ENTERTAINMENT TELEVISION

Les Moonves, Shonda Rhimes and others on defining TV today

Executives, show runners, writers and performers tell Times staff writer Yvonne Villarreal what television is now, how it's changed their jobs, and where it all may be headed.

Scott Gimple, show runner for AMC's "The Walking Dead"

Nearly all of my work is done off of iPads and my many Macs. Easy video and pictures from set have become an essential part of communication on the show. The ability to edit remotely allows me to be with production in Georgia. The progress of what we can do in the world of visual effects year to year is astounding and has a huge impact on the stories we tell. HD and the increasing size of televisions has made TV into a cinematic medium.

Les Moonves, CBS chief executive

When people ask me to look forward five years from now and what's it going to look like, I'm always like, "I don't know." Our job is to continue to produce the best content we can. How people receive it is changing every single day. And all we can do is keep up with them. I think your computer screen and your phone screen and your television screen will be interchangeable. They will be one screen and can be transferred anywhere. But at the end of the day, TV wise, it still comes down to the best content.

Chris McCumber, USA Network president

I wouldn't define TV by a platform anymore because it is ubiquitous, and you can get it anywhere at this point. So whether it's large screen or on my iPad or on my phone, or whether its going to be coming from my shoe 10 years from now, TV is really just a piece of entertainment or a show that the audience can have a long-term relationship with and love.

Jeffrey Tambor, "The Larry Sanders Show," "Arrested Development," "Transparent"

TV is whatever you want it to be. And what it should be praised for is how responsive it is to advancement. I do believe in the digital side of the street. I remember I went to some convention and there were all these questions about if online programming is the way to go, and I said to myself. "Oh, my God, the revolution is not only here, it's been here for some time." I mean, I remember when I would say, "Mom, I got cast in 'MASH,'" she would say, "What [channel]?" I'd say, "2," she'd say, "Good, we get 2." But television is no longer defined by boxed sets and channels. That world is over. This thing is moving fast."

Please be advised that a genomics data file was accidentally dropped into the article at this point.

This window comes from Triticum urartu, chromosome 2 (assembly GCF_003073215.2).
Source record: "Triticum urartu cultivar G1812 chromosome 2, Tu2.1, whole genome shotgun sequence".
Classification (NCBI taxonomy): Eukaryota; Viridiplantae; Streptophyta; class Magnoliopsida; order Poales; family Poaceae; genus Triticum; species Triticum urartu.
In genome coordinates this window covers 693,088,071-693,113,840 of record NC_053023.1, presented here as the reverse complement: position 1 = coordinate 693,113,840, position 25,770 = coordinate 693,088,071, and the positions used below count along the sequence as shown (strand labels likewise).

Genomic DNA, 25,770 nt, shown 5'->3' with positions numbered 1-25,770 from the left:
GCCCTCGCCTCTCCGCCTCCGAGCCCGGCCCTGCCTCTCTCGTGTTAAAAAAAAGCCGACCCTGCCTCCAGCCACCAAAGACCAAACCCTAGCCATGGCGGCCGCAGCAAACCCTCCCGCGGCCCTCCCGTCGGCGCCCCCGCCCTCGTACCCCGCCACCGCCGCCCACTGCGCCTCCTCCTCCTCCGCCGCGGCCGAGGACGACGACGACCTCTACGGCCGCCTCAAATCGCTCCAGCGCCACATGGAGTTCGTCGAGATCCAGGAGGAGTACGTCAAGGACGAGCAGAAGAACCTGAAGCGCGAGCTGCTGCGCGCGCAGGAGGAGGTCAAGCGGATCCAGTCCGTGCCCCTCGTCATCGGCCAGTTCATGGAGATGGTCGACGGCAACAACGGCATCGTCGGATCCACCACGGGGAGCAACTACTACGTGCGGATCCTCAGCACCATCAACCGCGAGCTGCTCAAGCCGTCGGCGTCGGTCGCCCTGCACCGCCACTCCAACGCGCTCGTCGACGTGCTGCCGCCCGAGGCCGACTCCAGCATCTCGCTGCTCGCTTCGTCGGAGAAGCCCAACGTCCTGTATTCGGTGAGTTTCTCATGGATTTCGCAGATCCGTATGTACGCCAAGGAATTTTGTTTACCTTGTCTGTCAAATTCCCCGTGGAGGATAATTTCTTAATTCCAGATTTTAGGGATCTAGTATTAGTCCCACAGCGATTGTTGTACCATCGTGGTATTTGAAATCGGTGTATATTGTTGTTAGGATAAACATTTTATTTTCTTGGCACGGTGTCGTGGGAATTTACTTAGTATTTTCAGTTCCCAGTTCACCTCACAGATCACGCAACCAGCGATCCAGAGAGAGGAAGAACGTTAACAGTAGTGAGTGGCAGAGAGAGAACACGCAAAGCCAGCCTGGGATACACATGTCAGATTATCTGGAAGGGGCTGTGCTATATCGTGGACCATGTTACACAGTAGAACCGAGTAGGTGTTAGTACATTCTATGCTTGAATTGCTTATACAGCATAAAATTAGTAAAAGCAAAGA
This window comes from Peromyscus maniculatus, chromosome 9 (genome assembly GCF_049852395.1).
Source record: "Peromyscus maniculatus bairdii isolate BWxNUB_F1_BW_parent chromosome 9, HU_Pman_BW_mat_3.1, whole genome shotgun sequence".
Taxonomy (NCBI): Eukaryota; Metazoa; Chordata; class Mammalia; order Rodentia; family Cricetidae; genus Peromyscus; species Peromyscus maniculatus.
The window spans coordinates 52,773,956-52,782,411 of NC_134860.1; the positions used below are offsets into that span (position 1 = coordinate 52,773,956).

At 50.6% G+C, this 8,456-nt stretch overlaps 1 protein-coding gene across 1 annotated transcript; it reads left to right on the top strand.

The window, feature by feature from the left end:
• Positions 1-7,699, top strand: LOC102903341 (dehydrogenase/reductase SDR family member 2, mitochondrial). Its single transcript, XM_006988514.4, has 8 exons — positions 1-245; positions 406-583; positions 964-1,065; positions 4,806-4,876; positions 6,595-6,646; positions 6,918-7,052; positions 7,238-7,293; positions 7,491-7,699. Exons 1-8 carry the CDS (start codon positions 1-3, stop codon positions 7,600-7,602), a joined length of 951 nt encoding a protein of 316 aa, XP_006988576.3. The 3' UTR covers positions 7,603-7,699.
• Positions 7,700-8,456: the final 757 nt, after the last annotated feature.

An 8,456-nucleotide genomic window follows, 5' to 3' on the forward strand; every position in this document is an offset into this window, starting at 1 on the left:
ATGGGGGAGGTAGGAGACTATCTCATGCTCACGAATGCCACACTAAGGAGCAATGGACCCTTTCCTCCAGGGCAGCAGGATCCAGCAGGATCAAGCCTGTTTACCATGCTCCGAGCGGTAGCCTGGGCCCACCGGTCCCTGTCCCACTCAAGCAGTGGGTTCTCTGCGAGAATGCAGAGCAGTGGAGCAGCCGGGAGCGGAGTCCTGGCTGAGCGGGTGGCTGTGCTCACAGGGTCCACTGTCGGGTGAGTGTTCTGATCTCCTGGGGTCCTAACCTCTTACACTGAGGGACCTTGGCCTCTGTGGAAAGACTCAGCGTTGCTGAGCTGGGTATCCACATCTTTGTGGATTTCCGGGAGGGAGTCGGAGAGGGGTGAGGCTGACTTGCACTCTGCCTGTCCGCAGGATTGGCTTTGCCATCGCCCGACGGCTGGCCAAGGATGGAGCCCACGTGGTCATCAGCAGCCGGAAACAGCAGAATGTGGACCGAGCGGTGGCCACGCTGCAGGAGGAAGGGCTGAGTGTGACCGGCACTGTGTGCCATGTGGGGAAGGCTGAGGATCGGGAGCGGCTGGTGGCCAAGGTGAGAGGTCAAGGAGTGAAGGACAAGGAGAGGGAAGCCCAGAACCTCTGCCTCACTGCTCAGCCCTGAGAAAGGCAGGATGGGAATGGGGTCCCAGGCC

Shonda Rhimes, executive producer, "Grey's Anatomy," "Scandal"

At its core, it's quality entertainment. In its delivery, it's everywhere. It's you sitting with your iPad, it's you squinting at your phone or opening up the laptop, it's you sitting on your couch in front of a box TV set.

Michael Sheen, "Masters of Sex"

In a way, it's a whole new medium. It's still TV, obviously, but it's a completely different form of TV just in the way new technology and the old medium can work together. I don't just mean in terms of quality, but the way we watch it. TV, in some ways, is like doing a 12-hour movie and now people are watching it that way. Sitting there for hours and hours, consuming one episode after the other.

Mike Schur, executive producer, "Parks and Recreation" ( NBC), "Brooklyn Nine-Nine" (Fox)

When I decide to be scared about [all the changes], I think the sands are shifting, and no one knows anything. Everything is going to be different tomorrow than it was today. When I decide to feel OK about it, I think, "The business is still creating content and delivering it to people who want to consume it." As long as I still have a job creating content, it doesn't truly, deeply affect me other than in the way I negotiate contracts with people, which is completely secondary to the actual writing and producing.

Bob Greenblatt, chairman of NBC Entertainment

We obviously think a lot about what people are watching and how they are watching. Everyone now has the ability to watch whatever they want, whenever they want it, which isn't necessarily the best for our business model. We just have to be smart about monetizing where people are watching and trying to capture the ratings elsewhere, which is a challenge. Nielsen is working on it, we have ideas on it. But the fact is, people aren't watching linear broadcast to the degree that they used to. So we have to track them down and figure out how to count them. We think about that all the time. It doesn't change how we think about the programs or the creative aspect, it's just how do you make the business model continue to work.

Mark Pedowitz, CW president

You have to view it that when you put a show on, it's not just what happens three days later or seven days later, it's almost 30 days later. In some instances, it may not be until the following summer. It makes it a little bit difficult, but it just means when you're deciding the fate of a show, you have to look at it in all its glory.

Anna Chlumsky, "Veep"

What has been the best or worst part of that change? In the older days, when you couldn't catch up on things, you'd miss whole series. Having it archived and available has made me more of a TV junkie! That's good and bad.

calendar@latimes.com

Copyright © 2016, Los Angeles Times
66°